No. 949, Docket 79-4034.United States Court of Appeals, Second Circuit.Argued April 30, 1979.
Decided June 29, 1979.
Joseph F. Manes, New York City, for petitioners-appellants.
Saul C. Downes, Rowen, Downes, Cascione Chechanover, New York City, for respondent-appellee.
Carin Ann Clauss, Laurie M. Streeter, Mary A. Sheehan, U.S. Dept. of Labor, Washington, D.C., for party in interest.
Petition for review from the Benefits Review Board.
Before GURFEIN and MESKILL, Circuit Judges, and WYZANSKI, Senior District Judge.[*]
WYZANSKI, Senior District Judge:
 An employer and its insurer petition us to review the December 29, 1978 order of the Benefits Review Board, [BRB], United States Department of Labor affirming the order of the administrative law judge [ALJ] awarding compensation to Thomas Shaughnessy [hereinafter “claimant”] pursuant to the Longshoremen’s and Harbor Workers’ Compensation Act. 44 Stat. 1424; 86 Stat. 1251. 33 U.S.C. §§ 901-950 (1976) [LHWCA].
 The petition assigns no specific error. (App. 1a). Petitioners’ brief (p. 2), reciting that “the sole question presented is whether the claimant’s injury . . . meets the jurisdictional requirements (status) of the Act,” discusses only whether plaintiff was an “employee” within § 2(3) of the LHWCA, 33 U.S.C. § 902(3). The employee question is also the only issue discussed by respondents’ briefs. However, as will appear, we are of the opinion that we cannot
avoid another question — whether the respondent Walter Tantzen, Inc. was an “employer” within § 2(4) of LHWCA, 33 U.S.C. § 902(4).
 The ALJ made the following brief findings as to the nature of the employer’s business and of the claimant’s work:
Employer was engaged in the business of weighing, sampling, and inspection of various imported commodities, including rubber, the material being handled by Claimant on October 21, 1974. Employer is hired by the importing dealers or their agents. The particular material being handled is unloaded from the ship by longshoremen and placed inside the pier. From that point Employer’s personnel move the commodity in position to be weighed, after which the bale is opened by means of pry bars and a cutting instrument to be inspected. The container is reclosed by Employer’s men, and then the commodity is moved by longshoremen to its ultimate destination to be accepted by the consignee. Employer’s main functions are weighing, reconditioning, and sampling the commodity.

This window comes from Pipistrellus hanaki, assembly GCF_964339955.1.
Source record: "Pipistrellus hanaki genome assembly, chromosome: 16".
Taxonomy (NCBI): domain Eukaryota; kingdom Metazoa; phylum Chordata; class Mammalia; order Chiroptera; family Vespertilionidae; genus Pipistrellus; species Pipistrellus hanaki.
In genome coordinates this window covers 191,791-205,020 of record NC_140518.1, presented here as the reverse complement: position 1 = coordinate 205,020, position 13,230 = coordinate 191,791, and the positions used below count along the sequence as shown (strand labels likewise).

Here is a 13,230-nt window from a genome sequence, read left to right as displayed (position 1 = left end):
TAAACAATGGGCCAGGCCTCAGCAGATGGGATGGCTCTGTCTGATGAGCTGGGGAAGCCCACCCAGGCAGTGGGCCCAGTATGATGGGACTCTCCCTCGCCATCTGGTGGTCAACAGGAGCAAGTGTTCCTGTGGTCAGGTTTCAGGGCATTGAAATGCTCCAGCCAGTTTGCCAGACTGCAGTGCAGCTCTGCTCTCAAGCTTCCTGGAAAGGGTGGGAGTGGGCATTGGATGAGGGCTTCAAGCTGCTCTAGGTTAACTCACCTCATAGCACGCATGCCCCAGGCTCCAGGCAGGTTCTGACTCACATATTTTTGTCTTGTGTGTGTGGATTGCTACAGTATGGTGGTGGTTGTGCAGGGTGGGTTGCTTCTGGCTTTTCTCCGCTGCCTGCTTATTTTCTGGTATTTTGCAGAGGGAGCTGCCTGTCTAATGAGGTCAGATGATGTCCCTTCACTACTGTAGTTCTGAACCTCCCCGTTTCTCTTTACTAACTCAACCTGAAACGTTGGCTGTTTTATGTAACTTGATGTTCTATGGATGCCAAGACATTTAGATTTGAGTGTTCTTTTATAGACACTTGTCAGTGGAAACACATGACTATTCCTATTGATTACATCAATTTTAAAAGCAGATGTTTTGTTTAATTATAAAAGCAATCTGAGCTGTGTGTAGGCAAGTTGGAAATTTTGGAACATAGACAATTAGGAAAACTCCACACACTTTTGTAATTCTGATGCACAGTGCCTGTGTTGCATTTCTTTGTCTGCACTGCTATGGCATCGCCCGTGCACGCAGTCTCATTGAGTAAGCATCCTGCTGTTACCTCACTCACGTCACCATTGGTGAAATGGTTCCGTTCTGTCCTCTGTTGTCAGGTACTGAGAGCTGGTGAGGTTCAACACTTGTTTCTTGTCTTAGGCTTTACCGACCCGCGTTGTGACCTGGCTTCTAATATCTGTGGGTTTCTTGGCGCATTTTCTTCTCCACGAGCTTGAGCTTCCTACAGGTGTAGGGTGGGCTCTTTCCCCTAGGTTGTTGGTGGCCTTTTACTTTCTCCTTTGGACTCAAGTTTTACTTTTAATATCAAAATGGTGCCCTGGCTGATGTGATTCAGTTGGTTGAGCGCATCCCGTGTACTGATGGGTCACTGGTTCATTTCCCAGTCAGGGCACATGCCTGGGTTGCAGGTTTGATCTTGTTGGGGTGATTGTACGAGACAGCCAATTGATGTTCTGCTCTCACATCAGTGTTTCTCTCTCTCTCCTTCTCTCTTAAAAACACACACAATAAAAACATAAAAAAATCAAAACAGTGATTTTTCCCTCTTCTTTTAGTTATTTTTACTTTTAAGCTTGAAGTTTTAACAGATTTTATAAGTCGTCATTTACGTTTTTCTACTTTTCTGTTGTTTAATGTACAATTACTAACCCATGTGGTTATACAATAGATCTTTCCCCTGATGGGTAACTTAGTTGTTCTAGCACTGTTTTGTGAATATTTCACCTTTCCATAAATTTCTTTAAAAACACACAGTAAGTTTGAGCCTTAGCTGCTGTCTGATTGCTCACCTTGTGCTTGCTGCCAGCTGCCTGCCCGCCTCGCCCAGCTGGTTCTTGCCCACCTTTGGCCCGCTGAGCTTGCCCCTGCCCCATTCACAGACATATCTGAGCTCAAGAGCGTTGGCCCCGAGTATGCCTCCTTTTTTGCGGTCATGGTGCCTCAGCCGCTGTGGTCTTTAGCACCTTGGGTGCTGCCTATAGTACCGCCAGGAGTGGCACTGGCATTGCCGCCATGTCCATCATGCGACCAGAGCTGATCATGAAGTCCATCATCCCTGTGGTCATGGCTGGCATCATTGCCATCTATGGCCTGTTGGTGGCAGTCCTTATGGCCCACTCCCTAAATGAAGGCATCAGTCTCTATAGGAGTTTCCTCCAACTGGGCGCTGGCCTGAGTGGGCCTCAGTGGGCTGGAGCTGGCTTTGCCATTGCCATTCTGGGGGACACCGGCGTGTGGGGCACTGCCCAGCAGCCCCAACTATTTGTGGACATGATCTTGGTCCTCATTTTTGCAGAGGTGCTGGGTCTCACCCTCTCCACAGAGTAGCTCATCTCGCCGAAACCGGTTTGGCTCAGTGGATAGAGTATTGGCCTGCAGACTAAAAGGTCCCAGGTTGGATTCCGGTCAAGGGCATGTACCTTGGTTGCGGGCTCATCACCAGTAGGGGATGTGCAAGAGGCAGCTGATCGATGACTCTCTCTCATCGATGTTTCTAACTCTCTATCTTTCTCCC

On the basis of his limited findings the ALJ stated that:
I find and conclude that Employer is engaged [sic] in maritime employment, and that at the time of his injury Claimant was doing [sic] likewise. It is clear that the weighing, sampling, and reconditioning of the cargo prior to delivery to the consignee is [sic] an integral and essential part of the process of unloading and movement of the commodity to the point where it is turned over to the consignee.
 Accordingly, the ALJ entered a compensation order for claimant.
 Upon appeal by the employer and its insurer, a majority of three members of the BRB concluded that the claimant was “engaged in longshoring operations” within the meaning of § 2(3) which was a “type of maritime employment within the meaning of § 2(3) of the Act” (App. 17a. Compare App. 15a) and, therefore, the BRB entered its December 29, 1978 order affirming the ALJ’s order.
 We do not find it necessary on this inadequate record to decide whether Shaughnessy
was indeed “engaged in longshoring operations.”
 An examination of the record reveals no evidence that Shaughnessy or any other employee of Tantzen was ever upon actual, as distinguished from statutorily defined, navigable waters of the United States (hereinafter sometimes called “actual water”). Nor do either the ALJ or the BRB say that Shaughnessy or any other employee of Tantzen was on actual water. What they do say or imply is that the fact that Shaughnessy was engaged in longshoring operations means that he was in “maritime employment” within the meaning of both § 2(3) and § 2(4) and that it follows that Tantzen was an employer within § 2(4). In our opinion, this reasoning involves a nonsequitur, a misconstruction of § 2(3), an incorrect interpretation of the term “maritime employment” as used in both § 2(3) and § 2(4), a misapplication of the cases holding that once it has been determined that a claimant is engaged in “maritime employment” it follows that his employer is an employer within § 2(4), and a result squarely contrary to a declared Congressional purpose.
 In Fusco et al. v. Perini et al., 601 F.2d 659 (2nd Cir. 1979) we explained that, as used in § 2(3), the phrase a “person engaged in maritime employment” is to be read geographically as meaning a person engaged in employment upon actual water. When § 2(3) defines “employee” as “any person engaged in maritime employment, including any longshoreman,” § 2(3) uses the word “including” inexactly; as there used “including” means “as well as.” § 2(3) does not say, what obviously is not the case, that every longshoreman is engaged in employment upon actual water. Hence the mere fact that employment is longshoring operations is a type of employment within § 2(3) does not make it a type of “maritime employment” as those two words are used in § 2(3).